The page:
I am going to ask the hon. Member not to press this new Clause, because its effect will go very far beyond what he himself thinks. The Amendment in the Act of 1922 to which he has referred was designed to impose a check upon attempts to evade the payment of Super-tax. Where the amount distributed was regarded as a reasonable part of the income the Special Commissioners were given power to assess the income accordingly. I believe the difficulty suggested by the hon. Member has been more than met by the proviso which was inserted in the Act of 1922 to the effect that the Commissioners, in fixing the amount of the income, should have regard not only to the current requirements of the company but also to the needs of the business from the point of view of future development. I am advised that the effect of the hon. Member's new Clause would be to weaken the protective value of this Clause from the point of view of the evasion of Super-tax, and it would tend to put these people in a position to evade that Super-tax. If there is any doubt or ambiguity about the effect of the proviso in the Act of 1922 the Government would agree with the hon. Member in trying to remove it, provided also that we do not in any way weaken the safeguard which the Clause is intended to provide. If therefore the hon. Member will withdraw the Clause I am quite willing to look into the matter to see if there is any ambiguity as he has stated, and to try and remedy it between now and the Report stage. But we cannot possibly do anything which would weaken the Clause as regards the protection it affords against the evasion of the payment of Super-tax.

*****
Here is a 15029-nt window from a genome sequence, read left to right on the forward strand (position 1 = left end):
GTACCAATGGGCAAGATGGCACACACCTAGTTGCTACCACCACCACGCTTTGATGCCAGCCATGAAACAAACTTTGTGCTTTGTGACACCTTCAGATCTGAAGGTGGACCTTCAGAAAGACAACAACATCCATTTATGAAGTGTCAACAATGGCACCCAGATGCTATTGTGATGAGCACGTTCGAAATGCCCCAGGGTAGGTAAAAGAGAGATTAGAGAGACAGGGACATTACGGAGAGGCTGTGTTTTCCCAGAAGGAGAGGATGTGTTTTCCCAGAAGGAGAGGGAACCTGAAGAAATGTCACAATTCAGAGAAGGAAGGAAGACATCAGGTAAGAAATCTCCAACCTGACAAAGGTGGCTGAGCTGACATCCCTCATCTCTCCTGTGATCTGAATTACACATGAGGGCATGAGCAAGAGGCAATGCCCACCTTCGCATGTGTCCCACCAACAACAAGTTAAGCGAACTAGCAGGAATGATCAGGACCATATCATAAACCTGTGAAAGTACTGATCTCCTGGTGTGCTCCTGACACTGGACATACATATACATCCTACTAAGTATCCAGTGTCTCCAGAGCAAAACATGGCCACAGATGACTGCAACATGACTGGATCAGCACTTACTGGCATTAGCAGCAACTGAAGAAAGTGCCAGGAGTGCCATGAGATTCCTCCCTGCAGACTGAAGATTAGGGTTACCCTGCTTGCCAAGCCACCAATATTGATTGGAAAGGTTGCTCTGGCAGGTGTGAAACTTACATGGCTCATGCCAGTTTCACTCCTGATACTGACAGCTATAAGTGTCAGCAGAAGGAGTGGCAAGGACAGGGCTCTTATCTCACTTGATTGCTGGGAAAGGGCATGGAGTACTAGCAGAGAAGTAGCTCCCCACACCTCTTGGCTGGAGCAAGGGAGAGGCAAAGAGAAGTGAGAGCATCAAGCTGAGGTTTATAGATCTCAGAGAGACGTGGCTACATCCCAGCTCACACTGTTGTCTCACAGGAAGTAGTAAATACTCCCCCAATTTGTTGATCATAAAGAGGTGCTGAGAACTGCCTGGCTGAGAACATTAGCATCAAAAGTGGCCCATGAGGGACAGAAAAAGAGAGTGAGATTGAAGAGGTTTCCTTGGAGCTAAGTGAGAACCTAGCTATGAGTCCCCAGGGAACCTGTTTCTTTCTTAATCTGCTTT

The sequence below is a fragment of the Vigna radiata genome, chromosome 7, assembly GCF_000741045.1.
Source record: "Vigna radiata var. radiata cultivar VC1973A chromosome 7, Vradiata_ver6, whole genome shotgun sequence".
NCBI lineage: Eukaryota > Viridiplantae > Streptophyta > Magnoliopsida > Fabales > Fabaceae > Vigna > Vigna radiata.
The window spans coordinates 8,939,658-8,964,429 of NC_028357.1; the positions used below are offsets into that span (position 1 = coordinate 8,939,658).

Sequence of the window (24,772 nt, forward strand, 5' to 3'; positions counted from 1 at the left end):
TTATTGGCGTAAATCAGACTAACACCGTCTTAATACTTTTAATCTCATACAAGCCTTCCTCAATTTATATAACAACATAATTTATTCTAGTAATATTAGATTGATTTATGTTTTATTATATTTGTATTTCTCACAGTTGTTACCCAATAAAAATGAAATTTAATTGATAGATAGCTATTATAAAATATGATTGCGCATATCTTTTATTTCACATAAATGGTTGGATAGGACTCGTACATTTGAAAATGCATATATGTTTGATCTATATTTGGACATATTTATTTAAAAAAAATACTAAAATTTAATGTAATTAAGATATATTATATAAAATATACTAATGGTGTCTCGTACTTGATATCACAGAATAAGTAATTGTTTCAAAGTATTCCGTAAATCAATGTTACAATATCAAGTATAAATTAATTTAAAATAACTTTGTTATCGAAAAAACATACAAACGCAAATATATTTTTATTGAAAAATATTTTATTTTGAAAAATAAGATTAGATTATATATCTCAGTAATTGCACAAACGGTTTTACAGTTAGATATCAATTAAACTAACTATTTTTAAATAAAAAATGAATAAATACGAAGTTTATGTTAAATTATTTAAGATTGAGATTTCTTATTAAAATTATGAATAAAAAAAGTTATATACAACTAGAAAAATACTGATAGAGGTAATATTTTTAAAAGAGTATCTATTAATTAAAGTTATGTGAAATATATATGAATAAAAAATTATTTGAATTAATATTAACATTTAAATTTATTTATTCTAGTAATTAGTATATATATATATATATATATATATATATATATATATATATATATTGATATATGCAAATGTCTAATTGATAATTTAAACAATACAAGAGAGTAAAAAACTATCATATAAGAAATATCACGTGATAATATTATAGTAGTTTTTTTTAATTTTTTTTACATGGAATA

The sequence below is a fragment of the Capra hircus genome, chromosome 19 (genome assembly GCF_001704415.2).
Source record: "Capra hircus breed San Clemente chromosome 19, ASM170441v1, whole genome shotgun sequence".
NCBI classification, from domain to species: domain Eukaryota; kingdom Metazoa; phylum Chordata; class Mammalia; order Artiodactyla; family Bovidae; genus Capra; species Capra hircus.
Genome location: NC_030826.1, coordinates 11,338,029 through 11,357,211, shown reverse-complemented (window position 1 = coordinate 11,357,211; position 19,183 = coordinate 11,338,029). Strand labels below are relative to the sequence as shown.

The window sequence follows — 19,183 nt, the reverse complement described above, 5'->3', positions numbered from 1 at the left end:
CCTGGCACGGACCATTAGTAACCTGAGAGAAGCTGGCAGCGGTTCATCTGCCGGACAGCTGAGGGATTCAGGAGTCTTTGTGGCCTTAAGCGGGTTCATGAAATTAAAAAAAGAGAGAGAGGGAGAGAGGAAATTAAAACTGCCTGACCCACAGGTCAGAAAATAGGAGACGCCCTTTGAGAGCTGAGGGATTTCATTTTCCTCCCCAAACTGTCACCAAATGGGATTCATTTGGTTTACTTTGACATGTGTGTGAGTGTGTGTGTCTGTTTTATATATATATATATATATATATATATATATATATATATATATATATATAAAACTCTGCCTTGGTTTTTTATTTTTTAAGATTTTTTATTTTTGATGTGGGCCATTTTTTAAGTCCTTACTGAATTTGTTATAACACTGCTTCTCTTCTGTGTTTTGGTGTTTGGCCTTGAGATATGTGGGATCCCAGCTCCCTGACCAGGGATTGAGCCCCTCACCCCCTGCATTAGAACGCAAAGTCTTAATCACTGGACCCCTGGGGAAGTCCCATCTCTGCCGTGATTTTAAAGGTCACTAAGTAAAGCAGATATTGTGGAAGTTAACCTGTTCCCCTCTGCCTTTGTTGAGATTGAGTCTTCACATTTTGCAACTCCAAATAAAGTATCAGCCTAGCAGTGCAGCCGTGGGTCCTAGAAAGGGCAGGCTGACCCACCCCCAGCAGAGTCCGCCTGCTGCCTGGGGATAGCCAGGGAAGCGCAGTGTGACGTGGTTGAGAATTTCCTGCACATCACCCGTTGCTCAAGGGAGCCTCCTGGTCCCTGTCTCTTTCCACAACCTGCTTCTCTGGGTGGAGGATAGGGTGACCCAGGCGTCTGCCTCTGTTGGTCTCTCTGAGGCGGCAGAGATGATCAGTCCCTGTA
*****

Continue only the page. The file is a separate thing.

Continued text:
I am obliged to the hon. Gentleman, and I think if he will look at this matter from our point of view he will agree with our argument Let me say here and now we do not desire for a moment to weaken the safeguards of the Clause against Super-tax evasion. We will assist the hon. Gentleman in every possible way to get his proper and fair Super-tax, but I want to point out again that if a company has earned £20,000, and it can be deemed reasonable that it should distribute only £12,000 and reserve £8,000 for future requirements, we desire to have it made clear that the Commissioners have the power, if they think£12,000 is the right amount to distribute, and that they should assess the distributable income at £12,000, and not at £20,000, as they do now. They must be free to make allowance for the maintenance and development of the business. If the hon. Gentleman will meet us on these lines we will withdraw the Clause, as we have no wish to do anything to defeat the original intentions of the Clause as to Super-tax. I am certain that the way in which the Treasury or Revenue has interpreted the Clause is very penalising and unfair. If the hon. Gentleman is willing to come to some arrangement with us as to an amending Clause, I will withdraw my Clause on the understanding that he will not allow the Clause in the Act in future to be interpreted without discretion allowed to the Commissioners, as it is at the present moment.